Wednesday, October 25, 2006

Try Not to Split More than You Can Roll

As our time at Rafiki draws to a close, we are very saddened at that prospect while also looking very much forward to what we are doing next in Costa Rica. We have one full day left here with the children and our normal routine of life. As we pick up our straw to split it, we have to make sure that we do not split more than we will have time to roll. We have had a great last week here. The Home Office visit went swimmingly, and while they were here, we ate like Kings and Queens. (one note on the Ghanaian caterer, she did a fabulous job, but the Tillipia was in its purest cooked form, so they were all looking at us from their tray- I had the Grouper, which was breaded and fried and boneless)
Monday was the end of the Muslim holiday, so it was a national holiday in Ghana. Ghana is mostly Christian, but they celebrate the Muslim holidays as well. This meant no school and fewer workers here at Rafiki. Therefore we got to play all day with the kids. This meant more Yahtzee for me and more football for John. It was wonderful.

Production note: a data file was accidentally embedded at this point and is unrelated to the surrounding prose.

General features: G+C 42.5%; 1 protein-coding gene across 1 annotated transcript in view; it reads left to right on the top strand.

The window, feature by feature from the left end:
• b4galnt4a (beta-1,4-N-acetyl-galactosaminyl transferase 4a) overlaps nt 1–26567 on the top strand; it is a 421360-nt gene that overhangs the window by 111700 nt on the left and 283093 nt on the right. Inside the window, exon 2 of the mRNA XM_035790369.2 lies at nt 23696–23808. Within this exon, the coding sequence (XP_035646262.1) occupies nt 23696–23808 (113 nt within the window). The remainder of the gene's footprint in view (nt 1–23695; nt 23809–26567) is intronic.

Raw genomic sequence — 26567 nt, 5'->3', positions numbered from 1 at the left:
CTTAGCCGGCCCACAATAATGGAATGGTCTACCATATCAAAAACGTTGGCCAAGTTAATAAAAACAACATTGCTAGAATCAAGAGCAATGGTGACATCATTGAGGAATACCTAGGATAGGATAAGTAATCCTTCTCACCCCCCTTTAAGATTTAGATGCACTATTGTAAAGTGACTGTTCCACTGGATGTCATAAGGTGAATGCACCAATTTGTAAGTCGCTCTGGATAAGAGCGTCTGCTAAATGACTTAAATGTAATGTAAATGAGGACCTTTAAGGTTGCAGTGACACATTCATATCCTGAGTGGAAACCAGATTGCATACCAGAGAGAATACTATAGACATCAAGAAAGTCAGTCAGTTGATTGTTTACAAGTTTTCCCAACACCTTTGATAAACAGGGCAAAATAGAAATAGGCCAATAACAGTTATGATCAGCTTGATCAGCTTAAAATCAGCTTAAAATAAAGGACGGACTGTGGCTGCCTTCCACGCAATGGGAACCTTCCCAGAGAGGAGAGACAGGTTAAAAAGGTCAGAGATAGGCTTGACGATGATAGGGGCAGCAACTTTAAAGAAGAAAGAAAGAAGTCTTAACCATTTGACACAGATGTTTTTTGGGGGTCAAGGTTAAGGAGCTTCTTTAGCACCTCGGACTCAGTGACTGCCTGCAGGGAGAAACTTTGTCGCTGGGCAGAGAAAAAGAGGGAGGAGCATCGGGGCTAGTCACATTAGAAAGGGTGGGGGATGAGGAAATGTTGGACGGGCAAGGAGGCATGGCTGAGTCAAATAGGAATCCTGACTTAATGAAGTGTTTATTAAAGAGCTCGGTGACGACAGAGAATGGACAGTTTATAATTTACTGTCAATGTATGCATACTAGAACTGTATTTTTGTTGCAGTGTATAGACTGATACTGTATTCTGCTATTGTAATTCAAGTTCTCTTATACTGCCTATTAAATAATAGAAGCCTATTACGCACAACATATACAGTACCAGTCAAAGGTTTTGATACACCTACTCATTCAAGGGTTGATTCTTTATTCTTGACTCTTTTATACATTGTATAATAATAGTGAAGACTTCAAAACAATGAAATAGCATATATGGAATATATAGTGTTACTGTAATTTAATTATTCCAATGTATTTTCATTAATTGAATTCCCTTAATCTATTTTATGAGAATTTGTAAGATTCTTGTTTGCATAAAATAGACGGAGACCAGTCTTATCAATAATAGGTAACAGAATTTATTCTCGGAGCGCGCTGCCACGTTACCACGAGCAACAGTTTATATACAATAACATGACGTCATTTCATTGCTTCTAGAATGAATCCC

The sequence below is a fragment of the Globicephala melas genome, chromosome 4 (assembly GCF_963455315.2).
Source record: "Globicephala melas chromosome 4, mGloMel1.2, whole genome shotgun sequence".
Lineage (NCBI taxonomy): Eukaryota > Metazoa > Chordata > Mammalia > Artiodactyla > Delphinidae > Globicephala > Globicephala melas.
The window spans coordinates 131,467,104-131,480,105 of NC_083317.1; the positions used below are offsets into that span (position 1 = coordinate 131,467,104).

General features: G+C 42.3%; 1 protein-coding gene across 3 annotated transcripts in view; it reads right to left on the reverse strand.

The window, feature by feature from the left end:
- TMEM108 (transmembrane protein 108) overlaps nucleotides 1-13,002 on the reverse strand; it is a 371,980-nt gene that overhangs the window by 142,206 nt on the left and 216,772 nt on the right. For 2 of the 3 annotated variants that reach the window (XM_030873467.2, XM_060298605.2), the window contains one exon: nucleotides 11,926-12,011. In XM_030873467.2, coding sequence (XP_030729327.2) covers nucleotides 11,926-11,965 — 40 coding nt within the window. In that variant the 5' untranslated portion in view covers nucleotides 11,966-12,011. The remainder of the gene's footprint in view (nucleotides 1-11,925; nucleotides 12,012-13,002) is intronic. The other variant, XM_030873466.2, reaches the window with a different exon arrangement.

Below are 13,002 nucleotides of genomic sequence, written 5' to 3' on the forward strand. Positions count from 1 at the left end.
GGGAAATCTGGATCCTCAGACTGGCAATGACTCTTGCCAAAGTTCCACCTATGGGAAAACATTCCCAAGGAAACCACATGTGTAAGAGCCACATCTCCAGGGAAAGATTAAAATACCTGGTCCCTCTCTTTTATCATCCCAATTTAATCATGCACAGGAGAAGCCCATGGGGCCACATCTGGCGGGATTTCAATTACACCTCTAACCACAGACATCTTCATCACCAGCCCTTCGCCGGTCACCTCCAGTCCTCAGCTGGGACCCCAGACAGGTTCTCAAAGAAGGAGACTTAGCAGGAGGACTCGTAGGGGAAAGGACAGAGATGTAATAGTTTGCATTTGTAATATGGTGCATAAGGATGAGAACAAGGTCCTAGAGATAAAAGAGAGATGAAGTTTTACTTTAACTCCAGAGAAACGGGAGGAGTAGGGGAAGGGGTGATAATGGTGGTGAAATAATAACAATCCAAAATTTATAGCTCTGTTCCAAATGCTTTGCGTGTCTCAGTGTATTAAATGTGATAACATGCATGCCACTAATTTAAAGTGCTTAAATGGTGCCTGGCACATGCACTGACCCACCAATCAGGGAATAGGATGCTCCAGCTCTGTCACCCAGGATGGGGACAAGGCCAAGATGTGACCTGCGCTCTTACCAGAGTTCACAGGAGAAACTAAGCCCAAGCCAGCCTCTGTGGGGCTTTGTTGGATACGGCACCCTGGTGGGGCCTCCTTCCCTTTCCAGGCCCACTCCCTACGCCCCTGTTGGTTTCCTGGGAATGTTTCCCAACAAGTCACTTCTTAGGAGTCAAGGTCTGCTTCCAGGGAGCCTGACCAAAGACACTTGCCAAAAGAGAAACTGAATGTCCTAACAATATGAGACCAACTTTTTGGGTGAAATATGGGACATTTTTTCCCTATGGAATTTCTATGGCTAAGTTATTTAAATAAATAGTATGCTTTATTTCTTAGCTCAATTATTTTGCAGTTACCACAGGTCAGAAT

There are so many takeaways from this experience that they are too numerous to mention all of them. Ghana is a beautiful, peace-loving country with a beautiful, kind people. We have been continually blessed by people's gentleness here. Rafiki is doing an amazing work educating and caring for the young children that God has entrusted into their care, and it has been our joy and privilege to be a part of that work. It is amazing to see what a difference education really does make. One night at dinner, the kids were telling me that they were learning all about endangered species. I asked which ones they were learning about, thinking of stuff like pandas. They informed me that Bush Rats are endangered, because so many people were killing them for food during the famine that there are hardly any left. (I thought to myself that it might not be so bad if we were rid of Bush Rats) But I realized that these kids are being armed with the skills and the knowledge needed to change things here in Africa. And they love Jesus! So much that it is humbling, continually. They can sing all 4 verses to more hymns than we even know the first verse of.
Needless to say, our perspectives and our hearts are forever different from our time here. While we, (especially me) are looking forward to getting back to the developed world, we have gotten a glimpse of another world that is unforgettable.